“That was the nice thing about clay,” he said. “If you didn’t like the way something really was, you could always fix it up,”
The exuberant, playful work of David James Gilhooly made him an international sensation in the late 60s through the early 80s. His whimsical ceramic creations began with animals, including zebras and anteaters, and then there were frogs, lots and lots of frogs.
"I love that working with clay is a metaphor for life and involves important life skills such as patience and being “centered”. I’ve learned and re-learned these lessons and sure enough, pretty much every time I try to force something or move too quickly to the next part of the process, the results are not satisfying."
Born into a long lineage of accomplished, traditional pueblo potters in 1970, Cavan Gonzales has added his unique 21st-century interpretation. He has been a leader in the revival of San Idelfonso polychrome pottery. This technique involves the application of three or more layers of colored slip to create designs. Cavan's fine graphic arts skills have been applied to creating new designs inspired not only from the past but also the present by adding elements of technology such as solar energy.
"I find the frustrating part with ceramics is also the exhilarating part. All could be lost in the kiln if a glaze doesn’t work out, or if something was too wet or too dry. It doesn’t happen often but it is also the addicting part — that moment of opening the kiln is like Christmas morning! Did all my hard work pay off? Did something exciting happen that I wasn’t expecting?
“This technique provides a wide range of bright, sharp colors. More importantly, I feel the majolica technique best allows me to convey the kind of attitude or feeling I want my pottery to invoke – that is one of lightheartedness.”
Stanley Mace Andersen’s functional earthenware tableware certainly achieves his goal. The exuberance of his flowing brushstrokes creates a rush of good feelings, like a walk through a meadow on a perfect summer day.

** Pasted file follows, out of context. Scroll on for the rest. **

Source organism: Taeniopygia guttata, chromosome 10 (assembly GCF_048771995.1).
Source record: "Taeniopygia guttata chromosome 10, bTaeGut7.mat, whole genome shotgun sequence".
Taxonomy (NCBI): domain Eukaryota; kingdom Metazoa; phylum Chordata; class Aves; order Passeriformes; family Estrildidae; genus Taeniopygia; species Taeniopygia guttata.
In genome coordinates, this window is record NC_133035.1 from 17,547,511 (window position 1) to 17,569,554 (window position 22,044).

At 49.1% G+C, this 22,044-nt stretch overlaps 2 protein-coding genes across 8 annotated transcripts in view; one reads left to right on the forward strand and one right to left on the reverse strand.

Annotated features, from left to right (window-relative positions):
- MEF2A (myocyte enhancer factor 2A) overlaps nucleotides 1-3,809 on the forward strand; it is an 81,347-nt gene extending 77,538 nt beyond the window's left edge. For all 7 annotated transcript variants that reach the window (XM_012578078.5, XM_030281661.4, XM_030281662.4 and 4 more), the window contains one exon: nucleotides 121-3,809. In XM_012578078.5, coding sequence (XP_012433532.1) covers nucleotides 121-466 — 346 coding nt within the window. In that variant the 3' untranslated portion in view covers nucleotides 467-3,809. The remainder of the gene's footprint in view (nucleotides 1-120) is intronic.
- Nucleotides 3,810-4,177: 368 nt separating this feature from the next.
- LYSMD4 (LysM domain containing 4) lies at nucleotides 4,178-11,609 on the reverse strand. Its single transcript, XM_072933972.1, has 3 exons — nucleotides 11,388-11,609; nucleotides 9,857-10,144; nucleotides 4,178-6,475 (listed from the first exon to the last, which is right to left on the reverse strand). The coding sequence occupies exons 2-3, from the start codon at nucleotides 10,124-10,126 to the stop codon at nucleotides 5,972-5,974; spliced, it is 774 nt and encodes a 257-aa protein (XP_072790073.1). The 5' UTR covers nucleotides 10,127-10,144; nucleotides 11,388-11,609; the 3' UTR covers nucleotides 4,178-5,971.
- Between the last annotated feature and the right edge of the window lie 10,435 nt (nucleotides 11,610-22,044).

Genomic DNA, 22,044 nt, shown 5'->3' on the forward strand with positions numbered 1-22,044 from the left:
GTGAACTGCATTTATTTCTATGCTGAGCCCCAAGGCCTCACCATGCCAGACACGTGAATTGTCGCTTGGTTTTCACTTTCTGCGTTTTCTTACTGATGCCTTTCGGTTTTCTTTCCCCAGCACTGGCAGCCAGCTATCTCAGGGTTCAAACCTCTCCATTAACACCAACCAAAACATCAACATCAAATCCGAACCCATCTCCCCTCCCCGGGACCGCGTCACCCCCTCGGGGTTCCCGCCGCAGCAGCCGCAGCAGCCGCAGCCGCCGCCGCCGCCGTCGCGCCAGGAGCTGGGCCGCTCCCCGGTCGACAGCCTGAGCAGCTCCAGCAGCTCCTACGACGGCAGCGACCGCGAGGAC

Bringing movement to the traditional forms of pottery has always been on James Lawton’s mind. Early work has floating furniture, falling pots, and clothing flying by as if inhabited by the Invisible Man. In many pieces, there are several constructed forms coming together to make a flowing, cohesive statement, while always maintaining the utilitarian functionality of his vessels, teapots, vases, and flasks.
Tania Rustage's photos on Instagram @taniarustageceramics capture the charm of her whimsical ceramics with attitude. Tania uses commercial glazes, underglazes, and stains; sponging, brushing, dipping or spraying them to get the effects she wants. She generously shares before and after pictures of the glazing process on Instagram.
Kiki Smith Visits Bailey Pottery and Kingston's Midtown Arts District with Her Columbia University Graduate Students
On Friday, March 8, 2019, artist Kiki Smith and her Columbia University graduate students toured four arts-related businesses in the Kingston Midtown Arts District.
In England, where Richard Batterham was born in 1936, he is considered the leading living maker of domestic stoneware. It’s a reputation that has been made by a life spent diligently working with discipline and talent to perfect his functional forms and lovely muted glazes.
Interested in craft and design from a young age, Richard studied at the Bryanston School. He was taught pottery by Donald Potter who had worked with Eric Gill and Michael Cardew. After his National Service, he apprenticed with Bernard Leach at St. Ives for two years. He married Dinah Dunn in 1959, and they set up housekeeping in Durweston, Dorset.
Fifteen years after graduating from High School, Tom Guell returned to the pottery wheel that he had loved so much during a senior year Independent Study in Pottery. He tells us about his journey juggling a full-time job as a union ironworker, a young family, and aspiring potter in rural Wisconsin.